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French music: the poetry and songs of Georges Brassens

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I grew up with the songs of French musician Georges Brassens, my father’s favourite singer, who became my favourite as well.

His first record was released sixty years ago, originally under the title ‘Georges Brassens chante les chansons poétiques (…et souvent gaillardes) de… Georges Brassens’ – ‘Georges Brassens sings the poetic (…and often bawdy songs) of… Georges Brassens’. It was subsequently renamed ‘la Mauvaise Réputation’.

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He is not just a singer, he is a poet who put his songs to music. He was awarded the Grand Prix de Poésie de l’Académie Française (the highest national poetry award) in 1967. His poetry and songs live on today, studied by millions of French school children as part of the national curriculum.

He was a compassionate man, but irreverent and anti-conformist at the same time, satirising religion, class, social conformity, and moral hypocrisy. His songs can be sad or funny; I am always touched in one way or another when I listen to him.

Sometimes, it’s the sheer beauty of the lyrics that touches my heart, but when I was younger I was also attracted by his convictions against authority.

I also really love the way he mixes classic forms of poetry with the most colourful language. When he uses the French equivalent of four letter words, it is with such wit and grace – he is never gratuitously provocative. For example, ‘Le Gorille’ is a bawdy song that is very funny, while openly denouncing the death penalty. It caused controversy and was banned from French radio for three years.

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He was born and buried in Sète, a port and a sea-side resort on the Mediterranean Sea, known as the Venice of Languedoc. One of his well-loved songs is ‘Supplique pour être enterré à la plage de Sète’ – ‘Supplication to be buried at the beach of Sète’.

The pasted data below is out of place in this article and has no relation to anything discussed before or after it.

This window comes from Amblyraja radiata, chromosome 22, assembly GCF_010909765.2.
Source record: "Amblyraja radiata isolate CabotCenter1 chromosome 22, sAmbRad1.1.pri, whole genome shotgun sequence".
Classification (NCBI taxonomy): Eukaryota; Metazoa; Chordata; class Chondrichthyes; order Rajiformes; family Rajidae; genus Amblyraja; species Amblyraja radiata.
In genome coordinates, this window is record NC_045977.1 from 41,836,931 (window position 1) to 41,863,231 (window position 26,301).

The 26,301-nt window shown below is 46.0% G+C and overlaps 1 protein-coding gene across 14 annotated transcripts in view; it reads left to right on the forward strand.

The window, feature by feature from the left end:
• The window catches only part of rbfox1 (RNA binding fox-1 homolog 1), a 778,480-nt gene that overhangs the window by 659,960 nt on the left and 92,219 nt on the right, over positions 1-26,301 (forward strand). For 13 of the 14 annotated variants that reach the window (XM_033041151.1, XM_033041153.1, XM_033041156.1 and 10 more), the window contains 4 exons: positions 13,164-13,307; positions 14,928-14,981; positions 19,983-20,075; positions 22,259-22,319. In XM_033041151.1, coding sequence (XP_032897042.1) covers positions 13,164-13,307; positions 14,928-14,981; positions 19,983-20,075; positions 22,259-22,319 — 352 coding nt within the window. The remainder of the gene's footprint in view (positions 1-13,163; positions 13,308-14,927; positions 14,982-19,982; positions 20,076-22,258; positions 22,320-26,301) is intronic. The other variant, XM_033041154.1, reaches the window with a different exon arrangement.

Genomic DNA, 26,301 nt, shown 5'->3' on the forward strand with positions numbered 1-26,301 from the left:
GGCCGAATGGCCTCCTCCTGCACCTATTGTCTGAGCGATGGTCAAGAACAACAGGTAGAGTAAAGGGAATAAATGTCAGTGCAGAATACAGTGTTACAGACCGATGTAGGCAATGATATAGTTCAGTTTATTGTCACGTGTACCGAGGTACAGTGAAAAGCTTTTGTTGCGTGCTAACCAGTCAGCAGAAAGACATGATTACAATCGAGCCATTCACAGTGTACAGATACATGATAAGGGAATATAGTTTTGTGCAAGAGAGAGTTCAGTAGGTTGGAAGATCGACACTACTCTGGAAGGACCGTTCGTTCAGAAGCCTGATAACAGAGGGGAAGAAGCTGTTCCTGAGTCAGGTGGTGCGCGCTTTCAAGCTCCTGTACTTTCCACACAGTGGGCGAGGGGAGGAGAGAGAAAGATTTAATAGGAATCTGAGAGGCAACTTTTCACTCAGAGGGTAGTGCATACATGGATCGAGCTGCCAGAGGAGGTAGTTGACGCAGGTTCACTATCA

He is little known in the Anglophone world, but I have found one site that has many translations of his songs, which is a fantastic achievement.

Chanson pour l’Auvergnat

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Auvergne is in the centre of France. It was a poor region in the days of Brassens and many Auvergnats went to Paris to find work. In this song, Georges Brassens pays tribute to those who have enriched his life with individual acts of kindness, and expresses his confidence that they will receive their due reward. In particular, the Auvergnat who is thanked in this song is Marcel Planche who, with his wife Jeanne, lodged him for 20 years.

“It is for you this song
You, man of Auvergne who with no fuss,
Gave me four pieces of wood
When in my life there was great cold.

It was nothing but a wood fire
But it had warmed my whole body
And in my soul it burns on still
In the way of a great bonfire

You, Auvergnan, when you should die
When th’undertaker takes you off
May he lead you across the heavens
To the eternal father.”


Image Credits:
1. Georges Brassens, on georges-brassens.com
2. linniekin, on Flickr
3. Pascal Inard
4. costume auvergnat, on blogzoom.fr


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